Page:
My rating: 4 of 5 stars
Though I have several reviews I should be doing before this, I figured since it’s a popular one right now, I’ll go ahead and write one up now.
As I’d already mentioned, popularity-wise, Caraval was a highly anticipated read that seemed to have cropped up everywhere. The ARC seemed to be on everyone’s social media pages.
In Caraval, Scarlett Dragna – protagonist and protective older sister – is desperate to leave Trisda the island she’s grown up on with her sister Tella, as well as her abusive father, and she’s finally going to be able to, due to an arranged marriage with a Count from another land.
Before this engagement, Scarlett had always dreamed of being able to attend Caraval with her sister. Caraval, run by the mysterious man only known by the name Legend, is known to be a spectacular performance that involves their audience in the play, and this show only happens once a year, making it even more special.
Though Scarlett had written to Legend every year, hoping for him to bring Caraval to Trisda, but there was never a reply, so she eventually concedes to moving on.
But this year, the invitation has finally come, and though Scarlett initially has no plans of going, Tella convinces her to, so with the help of a young sailor named Julian, someone they only recently had become acquainted with, they make their way to the island Caraval is being staged on. Then, not long after arriving, Tella is kidnapped by Legend, and Scarlett finds out that this years performance is centered on Tella, and each participant is tasked with finding her.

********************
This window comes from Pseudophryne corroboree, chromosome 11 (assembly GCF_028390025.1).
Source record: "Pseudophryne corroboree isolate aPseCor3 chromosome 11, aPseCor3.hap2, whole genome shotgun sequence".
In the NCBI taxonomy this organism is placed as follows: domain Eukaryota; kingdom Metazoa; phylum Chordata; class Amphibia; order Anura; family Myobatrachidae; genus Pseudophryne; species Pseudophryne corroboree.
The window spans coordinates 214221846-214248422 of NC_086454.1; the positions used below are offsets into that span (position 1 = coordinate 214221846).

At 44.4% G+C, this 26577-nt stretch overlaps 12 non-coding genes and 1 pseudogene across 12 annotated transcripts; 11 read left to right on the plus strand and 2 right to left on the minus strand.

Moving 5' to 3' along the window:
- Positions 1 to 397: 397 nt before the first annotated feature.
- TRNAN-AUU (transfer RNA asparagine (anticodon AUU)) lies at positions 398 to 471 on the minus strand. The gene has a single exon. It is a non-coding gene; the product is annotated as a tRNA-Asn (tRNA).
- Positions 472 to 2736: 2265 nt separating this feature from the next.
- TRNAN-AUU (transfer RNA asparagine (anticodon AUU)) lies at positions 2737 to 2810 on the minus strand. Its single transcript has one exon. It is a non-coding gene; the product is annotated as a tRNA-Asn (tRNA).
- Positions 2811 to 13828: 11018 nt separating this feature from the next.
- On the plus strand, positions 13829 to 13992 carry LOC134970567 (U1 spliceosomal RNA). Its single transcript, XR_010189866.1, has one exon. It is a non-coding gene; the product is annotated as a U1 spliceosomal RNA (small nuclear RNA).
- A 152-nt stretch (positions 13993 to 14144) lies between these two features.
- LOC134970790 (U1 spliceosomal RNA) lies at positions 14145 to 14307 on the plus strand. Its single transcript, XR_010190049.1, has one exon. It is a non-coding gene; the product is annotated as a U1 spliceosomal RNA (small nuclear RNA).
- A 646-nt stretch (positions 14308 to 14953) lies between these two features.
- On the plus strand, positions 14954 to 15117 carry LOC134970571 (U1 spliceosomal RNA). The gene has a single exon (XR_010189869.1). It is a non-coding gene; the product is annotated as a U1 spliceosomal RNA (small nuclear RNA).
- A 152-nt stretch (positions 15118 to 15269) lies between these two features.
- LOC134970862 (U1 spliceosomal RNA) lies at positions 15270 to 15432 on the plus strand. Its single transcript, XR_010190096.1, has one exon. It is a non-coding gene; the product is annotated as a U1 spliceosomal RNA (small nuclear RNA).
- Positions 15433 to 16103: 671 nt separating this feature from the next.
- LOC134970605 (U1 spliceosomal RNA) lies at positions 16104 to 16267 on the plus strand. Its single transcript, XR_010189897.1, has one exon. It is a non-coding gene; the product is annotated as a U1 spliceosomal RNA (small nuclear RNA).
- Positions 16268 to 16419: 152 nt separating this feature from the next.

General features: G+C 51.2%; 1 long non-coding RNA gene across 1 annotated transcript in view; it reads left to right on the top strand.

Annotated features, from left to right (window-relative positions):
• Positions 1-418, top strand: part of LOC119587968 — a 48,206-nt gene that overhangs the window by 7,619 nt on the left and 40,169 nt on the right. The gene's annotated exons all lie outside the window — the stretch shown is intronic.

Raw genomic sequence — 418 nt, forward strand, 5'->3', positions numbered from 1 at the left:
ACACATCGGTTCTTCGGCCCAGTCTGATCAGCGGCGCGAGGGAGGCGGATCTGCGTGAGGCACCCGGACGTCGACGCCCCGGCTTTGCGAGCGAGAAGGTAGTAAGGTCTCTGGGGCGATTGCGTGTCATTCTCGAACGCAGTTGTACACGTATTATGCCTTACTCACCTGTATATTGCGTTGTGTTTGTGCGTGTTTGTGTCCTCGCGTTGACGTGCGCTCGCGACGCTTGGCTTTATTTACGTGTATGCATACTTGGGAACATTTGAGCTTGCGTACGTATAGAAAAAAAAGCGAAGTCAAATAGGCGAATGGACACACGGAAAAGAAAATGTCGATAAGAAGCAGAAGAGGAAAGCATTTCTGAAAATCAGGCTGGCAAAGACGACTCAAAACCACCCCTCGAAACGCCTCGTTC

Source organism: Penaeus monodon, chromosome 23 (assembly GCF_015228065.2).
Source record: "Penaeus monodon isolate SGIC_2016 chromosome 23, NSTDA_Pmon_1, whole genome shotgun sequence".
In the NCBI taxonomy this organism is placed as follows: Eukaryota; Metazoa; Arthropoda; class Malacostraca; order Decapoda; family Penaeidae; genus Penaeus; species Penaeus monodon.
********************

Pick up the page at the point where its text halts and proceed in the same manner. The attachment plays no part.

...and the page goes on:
Scarlett, though, is just desperate to find her sister, and hopefully be back in time for her wedding. So she begins the search, soon finding out that Caraval, with all its mystery and splendor, is really quite devious, and clues aren’t always what they seem. The dangers she experiences may be real, but then again, they may not be, it’s up to Scarlett to decide for herself.
I’ll begin with saying that I found this book to be pretty exciting. I enjoyed how fast-paced it was, and how something seemed to happen in every chapter, which definitely helped in keeping me enamored.
I also enjoyed reading about the magical dress that could transform according to one’s mood.
Another thing I liked, was reading about the different performers involved in Caraval, and the different things that made these performers so mysterious, sometimes even scary (not in the ‘BOO’ sense, but in the ‘walking down a dark alley at night with a stranger following you’ type of way).
Now, when it comes to Scarlett, I’m a bit torn. I liked her. I liked that she cared so much for her sister, that she would go ridiculously above and beyond to find/save her. But then again, I also kind of disliked her. I disliked that she cared so much for her sister, that she would go ridiculously above and beyond to find/save her.
Tella is obviously the more impulsive sister, and tends to do things without thinking much of consequences; whereas Scarlett takes more time thinking the matter over, and ends up bailing her sister out of many nasty situations. So, though I said I liked the way Scarlett cared about her sister, it also got to be a bit obnoxious for me. It soon became annoying to hear Scarlett risking so much, including her own chance at happiness, because she had to take care of her little sister. I feel like maybe I should be a bit more apathetic about Scarlett’s feelings, but honestly, I just don’t want to be. I’d rather be annoyed and tell myself I can’t deal with characters being so self-sacrificing for my own selfish reasons.
As I’m closing in on the end of this review, I feel I should mention a little in regards to the romance part of this book.
At times, it was subtle, then at others, it was – boom! – in your face. Now let me remind you that there is still that fiancé of Scarlett’s, so whether anything flourishes or not, I won’t say, you’ll just have to read the book.
And yes, I recommend you do so.